Since the early 18th century, monks traveled the snowy St. Bernard Pass — a 49-mile route in the Alps between Italy and Switzerland — with the help of the passageway’s namesake dog.
The rescue dogs would reportedly dig through the snow to find trapped travelers while another went back to the monk’s hospice to alert them of the discovery. These dogs are credited with saving the lives of more than 2,000 people until the last recorded recovery in 1897, according to the Smithsonian.
Today, the role of the rescue dog looks a little bit different — but not much.
At ski resorts across the country, despite advancement in search and rescue technology, avalanche dogs and their handlers are still an integral part of mountain safety.
At Squaw and Alpine Meadows ski resorts, a team of a dozen ski patroller and dog pairs train daily with search and rescue exercises to find humans trapped beneath feet of snow.
“We’re taking a dog and teaching it that the game is to find the human scent hidden under the snow. It starts with a visual runaway with a little puppy, then you progress from there to the dog essentially searching exclusively with its nose,” says Chase Allstadt, head of the avalanche dog program at Alpine Meadows.
His dog Ike, a 10-year-old yellow lab, is now retired, but continues coming to the mountain in a “PR capacity,” says Allstadt with a chuckle.
Patience and dedication
To make the cut as an avalanche dog, the canine must meet rigorous standards when it comes to obedience, agility and search capabilities. They can ride on ski lifts, snowmobiles and are comfortable on their handlers’ shoulders as they ski down the mountain.
“We say it takes about 1,000 man hours just to get them up to speed for their first test,” explains Ben Stone, head of the Squaw Valley avalanche dog program and handler of 8-year-old Belgian Malinois, Kaya. “You have to be very patient and very dedicated.”
The dogs train almost every day with drills where they search to find pieces of human clothing buried deep in the snow or even other ski patrollers hidden in snow caves.
The dogs sniff out pools of human scent rising from the snowpack and carrying through the air. When the dogs locate a potential scent, they will shove their snouts in the snow to get a more accurate read, and begin digging if that scent intensifies.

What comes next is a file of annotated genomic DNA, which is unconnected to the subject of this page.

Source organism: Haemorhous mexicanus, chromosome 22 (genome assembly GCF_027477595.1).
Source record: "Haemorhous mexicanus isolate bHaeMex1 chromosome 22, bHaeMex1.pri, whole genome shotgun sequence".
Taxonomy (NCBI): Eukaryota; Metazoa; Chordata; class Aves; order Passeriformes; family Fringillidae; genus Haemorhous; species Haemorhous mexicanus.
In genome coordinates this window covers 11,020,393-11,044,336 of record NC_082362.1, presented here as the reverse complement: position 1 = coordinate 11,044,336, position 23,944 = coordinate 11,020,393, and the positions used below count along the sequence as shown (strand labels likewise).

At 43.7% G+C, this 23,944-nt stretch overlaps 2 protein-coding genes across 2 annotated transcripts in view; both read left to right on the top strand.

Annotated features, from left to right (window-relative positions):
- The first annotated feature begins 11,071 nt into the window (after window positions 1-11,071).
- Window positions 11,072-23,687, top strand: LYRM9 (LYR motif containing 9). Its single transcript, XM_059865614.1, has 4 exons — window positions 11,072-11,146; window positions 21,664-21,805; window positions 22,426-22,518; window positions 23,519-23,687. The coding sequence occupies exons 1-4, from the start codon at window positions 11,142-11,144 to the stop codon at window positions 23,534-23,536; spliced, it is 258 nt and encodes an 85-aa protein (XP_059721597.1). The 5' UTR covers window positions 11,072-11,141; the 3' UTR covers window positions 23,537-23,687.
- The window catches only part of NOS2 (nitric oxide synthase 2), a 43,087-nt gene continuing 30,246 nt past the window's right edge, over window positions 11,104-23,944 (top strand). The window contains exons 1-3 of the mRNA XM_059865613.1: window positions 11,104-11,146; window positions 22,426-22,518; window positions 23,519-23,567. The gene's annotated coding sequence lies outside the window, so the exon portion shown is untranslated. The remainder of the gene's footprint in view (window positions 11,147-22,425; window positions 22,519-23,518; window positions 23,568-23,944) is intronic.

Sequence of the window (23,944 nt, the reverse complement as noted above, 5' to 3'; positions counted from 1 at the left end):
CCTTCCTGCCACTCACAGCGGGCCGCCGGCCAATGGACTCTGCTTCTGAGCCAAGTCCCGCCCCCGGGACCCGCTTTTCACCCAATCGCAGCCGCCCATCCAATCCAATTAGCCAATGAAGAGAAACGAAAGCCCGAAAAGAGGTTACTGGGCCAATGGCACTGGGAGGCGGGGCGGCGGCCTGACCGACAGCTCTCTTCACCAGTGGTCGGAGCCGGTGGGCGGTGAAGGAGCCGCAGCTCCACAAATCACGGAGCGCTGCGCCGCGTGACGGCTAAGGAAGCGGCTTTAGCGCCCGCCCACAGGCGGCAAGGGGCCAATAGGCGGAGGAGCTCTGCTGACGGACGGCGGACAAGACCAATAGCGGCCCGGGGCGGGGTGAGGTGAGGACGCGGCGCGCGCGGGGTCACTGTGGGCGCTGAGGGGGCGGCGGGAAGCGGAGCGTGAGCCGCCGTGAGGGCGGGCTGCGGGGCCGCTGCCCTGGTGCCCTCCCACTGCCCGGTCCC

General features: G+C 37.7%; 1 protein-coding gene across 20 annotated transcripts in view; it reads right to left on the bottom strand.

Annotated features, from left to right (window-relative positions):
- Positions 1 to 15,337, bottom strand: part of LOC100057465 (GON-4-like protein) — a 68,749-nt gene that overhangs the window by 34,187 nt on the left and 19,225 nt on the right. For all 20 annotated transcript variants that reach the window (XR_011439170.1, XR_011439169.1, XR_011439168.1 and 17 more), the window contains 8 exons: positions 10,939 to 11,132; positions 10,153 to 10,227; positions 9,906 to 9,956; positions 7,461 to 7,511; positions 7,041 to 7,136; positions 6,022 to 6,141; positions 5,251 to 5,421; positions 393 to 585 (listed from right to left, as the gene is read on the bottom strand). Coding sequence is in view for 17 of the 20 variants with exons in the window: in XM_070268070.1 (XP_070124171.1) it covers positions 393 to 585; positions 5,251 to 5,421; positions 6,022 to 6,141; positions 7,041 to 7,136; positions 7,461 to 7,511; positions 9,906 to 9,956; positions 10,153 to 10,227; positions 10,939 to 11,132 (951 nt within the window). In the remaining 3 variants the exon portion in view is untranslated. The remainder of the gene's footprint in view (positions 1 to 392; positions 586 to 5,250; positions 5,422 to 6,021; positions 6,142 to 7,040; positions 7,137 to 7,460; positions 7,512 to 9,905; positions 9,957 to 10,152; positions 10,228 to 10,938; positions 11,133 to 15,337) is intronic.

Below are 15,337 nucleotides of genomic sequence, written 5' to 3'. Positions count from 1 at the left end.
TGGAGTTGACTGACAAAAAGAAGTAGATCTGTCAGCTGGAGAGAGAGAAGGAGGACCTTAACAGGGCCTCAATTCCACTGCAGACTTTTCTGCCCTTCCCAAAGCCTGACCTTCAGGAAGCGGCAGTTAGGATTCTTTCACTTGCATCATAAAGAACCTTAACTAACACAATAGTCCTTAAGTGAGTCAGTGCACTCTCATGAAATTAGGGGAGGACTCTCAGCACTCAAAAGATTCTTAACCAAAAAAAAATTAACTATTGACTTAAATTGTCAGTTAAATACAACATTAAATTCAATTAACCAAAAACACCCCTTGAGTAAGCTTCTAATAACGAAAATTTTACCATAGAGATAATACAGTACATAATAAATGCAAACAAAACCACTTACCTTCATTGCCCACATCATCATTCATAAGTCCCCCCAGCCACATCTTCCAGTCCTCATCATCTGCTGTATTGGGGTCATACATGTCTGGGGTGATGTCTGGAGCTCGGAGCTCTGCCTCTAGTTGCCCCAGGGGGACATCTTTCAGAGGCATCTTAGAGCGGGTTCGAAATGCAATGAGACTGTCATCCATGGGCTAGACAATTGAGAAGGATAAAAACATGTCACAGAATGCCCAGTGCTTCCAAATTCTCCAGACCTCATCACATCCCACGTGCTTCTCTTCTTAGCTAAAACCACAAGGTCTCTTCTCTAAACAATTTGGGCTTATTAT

“For them it’s all about making that the most fun game,” says Stone.
Games of tug-of-war and exuberant praise are rewards for a successful search.
‘We’re ready every time’
While the dogs may serve as cute furry ambassadors for the ski resorts, the work they perform can be a matter of life and death.
Around 93 percent of avalanche victims survive if they are dug out within 15 minutes of being buried, according to the National Geographic Society. Survival rates drop quickly, however, with only 20 to 30 percent of victims alive after 45 minutes and even less after two hours.
When the resorts get fresh powder, the ski patrollers are responsible for conducting avalanche control on the mountain by blasting explosives to trigger any potential slides.
“When the public is ready to be released onto those slopes we have the dogs and the handlers at the top, and we’re ready to roll in case we need to,” says Stone. “Luckily we don’t need that very often, but we’re ready every time.”
Since 2000, there have been 461 avalanche fatalities in the U.S. with an average of 29 per season, according to 2017 statistics from the National Ski Areas Association, but the vast majority has occurred in the backcountry.
Members of the Squaw and Alpine Meadows avalanche dog teams are all Placer County Sheriff volunteers that could be called in for a search and rescue mission at any time.
“Most of the real searches are outside of the ski boundary,” says Allstadt. “We could get picked up by a sheriff’s helicopter on the mountain and head into the backcountry.”
And while patrollers also use transceivers and RECCO technology to locate buried bodies, the dogs continue to be an effective tool for search and rescue.
“I don’t know that we really understand how capable these dogs are yet. I think that level of canine science is still pretty new,” says Allstadt. “I read an article the other day that said when a dog walks into a pizza parlor, it doesn’t smell pizza. It smells the flour, the salt, the yeast, the cheese.
“If we’re just starting to understand that, then we don’t know how capable this tool is.”